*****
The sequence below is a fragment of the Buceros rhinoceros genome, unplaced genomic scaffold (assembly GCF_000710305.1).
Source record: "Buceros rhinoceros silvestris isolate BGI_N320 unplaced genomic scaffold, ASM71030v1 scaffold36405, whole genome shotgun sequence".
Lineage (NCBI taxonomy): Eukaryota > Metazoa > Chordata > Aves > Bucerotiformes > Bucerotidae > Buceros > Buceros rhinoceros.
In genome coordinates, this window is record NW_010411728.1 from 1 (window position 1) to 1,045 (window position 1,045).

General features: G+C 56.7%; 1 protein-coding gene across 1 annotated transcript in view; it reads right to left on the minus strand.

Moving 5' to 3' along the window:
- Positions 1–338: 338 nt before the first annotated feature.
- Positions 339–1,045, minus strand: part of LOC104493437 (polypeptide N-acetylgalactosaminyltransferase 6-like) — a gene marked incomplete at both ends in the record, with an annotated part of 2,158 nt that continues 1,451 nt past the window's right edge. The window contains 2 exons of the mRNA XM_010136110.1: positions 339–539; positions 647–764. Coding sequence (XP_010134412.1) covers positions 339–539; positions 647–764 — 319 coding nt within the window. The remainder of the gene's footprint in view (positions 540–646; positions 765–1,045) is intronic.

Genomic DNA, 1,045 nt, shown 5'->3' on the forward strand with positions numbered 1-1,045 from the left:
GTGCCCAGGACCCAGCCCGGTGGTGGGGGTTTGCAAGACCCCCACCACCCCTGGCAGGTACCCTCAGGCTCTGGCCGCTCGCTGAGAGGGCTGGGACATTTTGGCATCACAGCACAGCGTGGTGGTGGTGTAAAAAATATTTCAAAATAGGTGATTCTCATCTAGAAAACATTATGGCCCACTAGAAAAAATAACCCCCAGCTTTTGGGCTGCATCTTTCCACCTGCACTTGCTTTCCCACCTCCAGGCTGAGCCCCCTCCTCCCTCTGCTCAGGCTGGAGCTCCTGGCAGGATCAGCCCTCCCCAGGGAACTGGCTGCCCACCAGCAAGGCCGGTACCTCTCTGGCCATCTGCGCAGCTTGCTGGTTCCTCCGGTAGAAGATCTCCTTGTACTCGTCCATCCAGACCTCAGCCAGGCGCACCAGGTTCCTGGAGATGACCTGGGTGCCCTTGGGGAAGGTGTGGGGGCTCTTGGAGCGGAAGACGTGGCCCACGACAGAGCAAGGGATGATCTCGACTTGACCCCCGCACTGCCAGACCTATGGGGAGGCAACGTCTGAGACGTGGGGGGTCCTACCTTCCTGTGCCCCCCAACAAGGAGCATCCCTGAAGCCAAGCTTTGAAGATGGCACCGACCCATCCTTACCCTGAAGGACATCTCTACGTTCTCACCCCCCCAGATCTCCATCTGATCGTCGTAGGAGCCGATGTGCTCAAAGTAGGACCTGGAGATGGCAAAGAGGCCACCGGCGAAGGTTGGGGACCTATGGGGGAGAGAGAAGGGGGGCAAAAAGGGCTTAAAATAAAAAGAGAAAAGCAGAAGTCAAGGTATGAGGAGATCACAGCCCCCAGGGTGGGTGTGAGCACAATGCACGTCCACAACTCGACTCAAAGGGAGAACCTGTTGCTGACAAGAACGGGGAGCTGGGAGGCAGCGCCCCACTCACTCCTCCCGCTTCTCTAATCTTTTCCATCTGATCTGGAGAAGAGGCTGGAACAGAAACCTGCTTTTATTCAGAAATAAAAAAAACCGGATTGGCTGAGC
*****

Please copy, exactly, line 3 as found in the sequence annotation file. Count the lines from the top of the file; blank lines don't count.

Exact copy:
Lineage (NCBI taxonomy): Eukaryota > Metazoa > Chordata > Aves > Bucerotiformes > Bucerotidae > Buceros > Buceros rhinoceros.